Leos Carax’s sixth feature film ANNETTE is his English-language debut, a rock opera that follows a stand-up comedian (played by Adam Driver) and an opera singer (played by Marion Cotillard) whose lives are changed when they have their first child. The film also stars Simon Helberg and Devyn McDowell, and premiered at the 2021 Cannes Film Festival. Carax worked on the film with French cinematographer Caroline Champetier, who he had previously collaborated with on his 2012 film Holy Motors.
Carax and Campetier decided to shoot the film using four cameras – two Sony Venices and two Sony a7 IIIs, which were both paired with Zeiss Supreme lenses. They wanted to create a look for the film that made it feel more expensive than it actually was to make – giving it a filmic feel with a visual language that felt controlled. Campetier wanted to shoot with light cameras and felt the Sony cameras offered the best color sampling, while also allowing them to shoot in low light, which happened throughout the film. The crew also often shot day-for-night digitally, framing the sun out as much as possible even in sweeping moves to achieve this look with minimal mattes needed in the DI. Campetier also pushed for a more expressionist approach in the lighting and colors of the film, shooting it almost in the style of a silent color film, and largely ignoring the rules that being a musical may have imposed on her approach. While the actors were given earpieces to hear music as they sung live on set, there was no other playback, allowing the visual language of the film to be developed independently of the music that runs through it.
GODZILLA VS. KONG (2021)
GODZILLA VS. KONG is a 2021 monster action film directed by Adam Wingard, and is the 36th Godzilla film and 12th King Kong film. Godzilla vs. Kong is the sequel to 2017’s Kong: Skull Island and 2019’s Godzilla: King of the Monsters. The film stars Alexander Skarsgård, Mille Bobby Brown, Rebecca Hall, Brian Tyree Henry, and Kyle Chandler. The movie follows Kong’s clash with Godzilla as humans lure Kong into the Hollow Earth to retrieve a power source for a weapon to stop Gozilla’s rampages around the world. Wingard worked on the film with VFX supervisor John “DJ” Des Jardin, who was known for his work on projects such as Batman v Superman: Dawn of Justice and Man of Steel.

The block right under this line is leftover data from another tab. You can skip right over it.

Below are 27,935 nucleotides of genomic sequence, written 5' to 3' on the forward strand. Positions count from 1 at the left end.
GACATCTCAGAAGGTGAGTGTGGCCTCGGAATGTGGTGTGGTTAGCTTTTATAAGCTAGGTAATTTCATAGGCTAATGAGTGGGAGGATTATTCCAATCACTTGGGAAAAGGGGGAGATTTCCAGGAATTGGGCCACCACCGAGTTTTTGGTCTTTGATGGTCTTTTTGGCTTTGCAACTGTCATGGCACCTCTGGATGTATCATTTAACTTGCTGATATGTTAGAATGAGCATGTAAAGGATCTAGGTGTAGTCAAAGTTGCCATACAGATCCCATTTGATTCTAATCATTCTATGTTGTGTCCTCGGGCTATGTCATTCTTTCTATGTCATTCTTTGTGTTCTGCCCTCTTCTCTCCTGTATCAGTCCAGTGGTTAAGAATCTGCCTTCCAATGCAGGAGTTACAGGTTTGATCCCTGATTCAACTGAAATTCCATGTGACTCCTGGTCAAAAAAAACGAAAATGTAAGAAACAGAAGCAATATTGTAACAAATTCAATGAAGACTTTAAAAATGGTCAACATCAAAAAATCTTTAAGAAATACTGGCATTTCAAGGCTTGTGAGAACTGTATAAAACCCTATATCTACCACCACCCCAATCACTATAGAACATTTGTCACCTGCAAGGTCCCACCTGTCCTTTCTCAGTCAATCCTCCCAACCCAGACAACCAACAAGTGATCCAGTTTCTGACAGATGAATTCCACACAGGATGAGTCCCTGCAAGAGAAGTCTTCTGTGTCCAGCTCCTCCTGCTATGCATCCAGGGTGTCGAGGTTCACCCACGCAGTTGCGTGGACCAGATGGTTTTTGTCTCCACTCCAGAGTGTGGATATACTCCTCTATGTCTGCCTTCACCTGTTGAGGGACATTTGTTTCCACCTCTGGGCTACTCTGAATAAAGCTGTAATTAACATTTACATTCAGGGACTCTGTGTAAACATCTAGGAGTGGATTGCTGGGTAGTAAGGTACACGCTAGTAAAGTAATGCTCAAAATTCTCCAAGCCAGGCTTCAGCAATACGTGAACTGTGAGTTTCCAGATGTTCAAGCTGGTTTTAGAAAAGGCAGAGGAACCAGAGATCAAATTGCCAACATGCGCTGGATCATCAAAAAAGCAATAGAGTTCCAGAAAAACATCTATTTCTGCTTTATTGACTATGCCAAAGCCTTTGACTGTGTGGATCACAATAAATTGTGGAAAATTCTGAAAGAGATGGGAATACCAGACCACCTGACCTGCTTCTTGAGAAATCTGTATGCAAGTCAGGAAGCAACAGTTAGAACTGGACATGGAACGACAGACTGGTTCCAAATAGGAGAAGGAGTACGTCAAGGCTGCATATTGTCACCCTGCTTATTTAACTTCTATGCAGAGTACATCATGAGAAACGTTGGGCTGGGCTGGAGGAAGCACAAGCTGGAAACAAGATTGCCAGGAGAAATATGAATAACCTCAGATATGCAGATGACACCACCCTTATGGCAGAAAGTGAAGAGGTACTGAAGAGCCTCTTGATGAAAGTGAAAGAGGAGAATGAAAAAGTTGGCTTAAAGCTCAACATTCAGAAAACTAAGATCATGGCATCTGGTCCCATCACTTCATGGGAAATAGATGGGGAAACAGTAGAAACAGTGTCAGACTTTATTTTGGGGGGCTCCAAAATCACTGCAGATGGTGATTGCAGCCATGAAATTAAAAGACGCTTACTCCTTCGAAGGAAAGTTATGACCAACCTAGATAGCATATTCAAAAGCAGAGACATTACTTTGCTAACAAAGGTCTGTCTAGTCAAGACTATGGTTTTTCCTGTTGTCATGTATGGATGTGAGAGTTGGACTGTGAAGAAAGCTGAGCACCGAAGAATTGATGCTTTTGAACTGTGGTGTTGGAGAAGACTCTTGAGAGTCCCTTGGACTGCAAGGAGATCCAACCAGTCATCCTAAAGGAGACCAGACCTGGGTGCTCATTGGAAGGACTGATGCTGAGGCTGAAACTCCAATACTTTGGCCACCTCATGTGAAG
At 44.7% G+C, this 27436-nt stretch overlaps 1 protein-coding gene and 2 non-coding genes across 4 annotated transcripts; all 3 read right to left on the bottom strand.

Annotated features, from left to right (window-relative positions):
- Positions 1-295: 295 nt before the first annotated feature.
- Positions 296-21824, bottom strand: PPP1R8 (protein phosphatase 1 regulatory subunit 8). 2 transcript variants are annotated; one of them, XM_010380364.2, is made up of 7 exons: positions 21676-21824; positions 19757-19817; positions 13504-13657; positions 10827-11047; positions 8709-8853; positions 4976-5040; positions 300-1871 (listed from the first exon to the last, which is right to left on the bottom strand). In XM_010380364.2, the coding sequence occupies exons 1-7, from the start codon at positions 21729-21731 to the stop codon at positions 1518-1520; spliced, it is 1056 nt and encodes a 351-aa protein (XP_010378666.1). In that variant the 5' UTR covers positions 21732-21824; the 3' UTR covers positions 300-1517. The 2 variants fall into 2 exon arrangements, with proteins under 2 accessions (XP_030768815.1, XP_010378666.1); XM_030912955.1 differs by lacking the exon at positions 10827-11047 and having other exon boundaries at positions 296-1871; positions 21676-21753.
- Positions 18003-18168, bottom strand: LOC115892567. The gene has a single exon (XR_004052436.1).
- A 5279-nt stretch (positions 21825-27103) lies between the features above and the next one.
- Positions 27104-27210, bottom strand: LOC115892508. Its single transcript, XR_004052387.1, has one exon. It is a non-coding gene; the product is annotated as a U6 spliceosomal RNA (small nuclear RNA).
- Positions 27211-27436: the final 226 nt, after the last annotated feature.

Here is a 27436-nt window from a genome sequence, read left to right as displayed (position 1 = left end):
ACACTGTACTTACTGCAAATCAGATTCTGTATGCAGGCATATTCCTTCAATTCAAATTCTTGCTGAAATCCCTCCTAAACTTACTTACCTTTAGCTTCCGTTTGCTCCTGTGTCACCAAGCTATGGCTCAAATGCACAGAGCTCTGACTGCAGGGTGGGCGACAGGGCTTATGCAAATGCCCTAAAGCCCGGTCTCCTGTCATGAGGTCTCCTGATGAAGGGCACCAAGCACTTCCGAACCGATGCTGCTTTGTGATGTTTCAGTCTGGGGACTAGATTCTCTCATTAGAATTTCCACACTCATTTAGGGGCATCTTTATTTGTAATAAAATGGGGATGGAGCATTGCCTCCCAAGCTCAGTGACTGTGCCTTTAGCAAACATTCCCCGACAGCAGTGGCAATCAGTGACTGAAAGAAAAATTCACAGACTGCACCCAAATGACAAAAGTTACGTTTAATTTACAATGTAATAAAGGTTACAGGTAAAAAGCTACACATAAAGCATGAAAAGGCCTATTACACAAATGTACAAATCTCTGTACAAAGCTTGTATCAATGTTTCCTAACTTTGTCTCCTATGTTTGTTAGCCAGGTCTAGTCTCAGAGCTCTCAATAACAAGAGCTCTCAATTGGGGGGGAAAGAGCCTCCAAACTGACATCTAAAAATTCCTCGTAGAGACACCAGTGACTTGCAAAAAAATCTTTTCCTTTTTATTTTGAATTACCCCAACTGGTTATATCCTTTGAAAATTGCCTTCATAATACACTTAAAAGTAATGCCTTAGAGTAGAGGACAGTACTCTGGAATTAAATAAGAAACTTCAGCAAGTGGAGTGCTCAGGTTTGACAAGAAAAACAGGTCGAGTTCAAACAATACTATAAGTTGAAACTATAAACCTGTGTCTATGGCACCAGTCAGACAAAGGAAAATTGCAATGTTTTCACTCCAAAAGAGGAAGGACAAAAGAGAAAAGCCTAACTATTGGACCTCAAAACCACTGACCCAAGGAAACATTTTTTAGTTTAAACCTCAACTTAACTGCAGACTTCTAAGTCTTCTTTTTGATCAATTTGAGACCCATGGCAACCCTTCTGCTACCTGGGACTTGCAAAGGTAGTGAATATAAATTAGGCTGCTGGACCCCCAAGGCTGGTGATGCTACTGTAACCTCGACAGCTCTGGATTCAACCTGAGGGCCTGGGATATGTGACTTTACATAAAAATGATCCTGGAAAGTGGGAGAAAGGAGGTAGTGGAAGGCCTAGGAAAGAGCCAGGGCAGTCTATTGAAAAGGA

Des Jardin divided the extensive visual effects work for the film across Scanline VFX, MPC Film, Weta Digital, Luma Pictures and several other VFX firms. One of the major VFX challenges of the film was to create a Kong that met the timeline of the film, 50 years after the events of Skull Island. Weta and MPC shared the task of building a Kong asset that would both show Kong to have aged and grown much bigger than the character seen in the previous film. To accomplish this task, a team of artists started by studying gorillas at the Los Angeles Zoo, gathering photo and video references to study how their features and muscular structure changes as they grow older. This became a central reference to then anthropomorphizing Kong, imbuing him with the characteristics of an older gorilla while giving him enough facial mechanics in VFX to allow the audience to read his emotions over the course of the film. With almost 6.5 million individual hairs to simulate in every single shot Kong was featured in, the team broke the render down into 10 smaller sections and relied on the viewpoint render features in Maya Viewport 2.0 to see how rendered fur would approximately look, without having to actually go through render tests and slow their workflow down too much. The final battle sequence in Hong Kong was created almost entirely digitally, with the Scanline team reconstructing Hong Kong in VFX with drone and helicopter footage of the city from aerial DP David Nowell as a reference.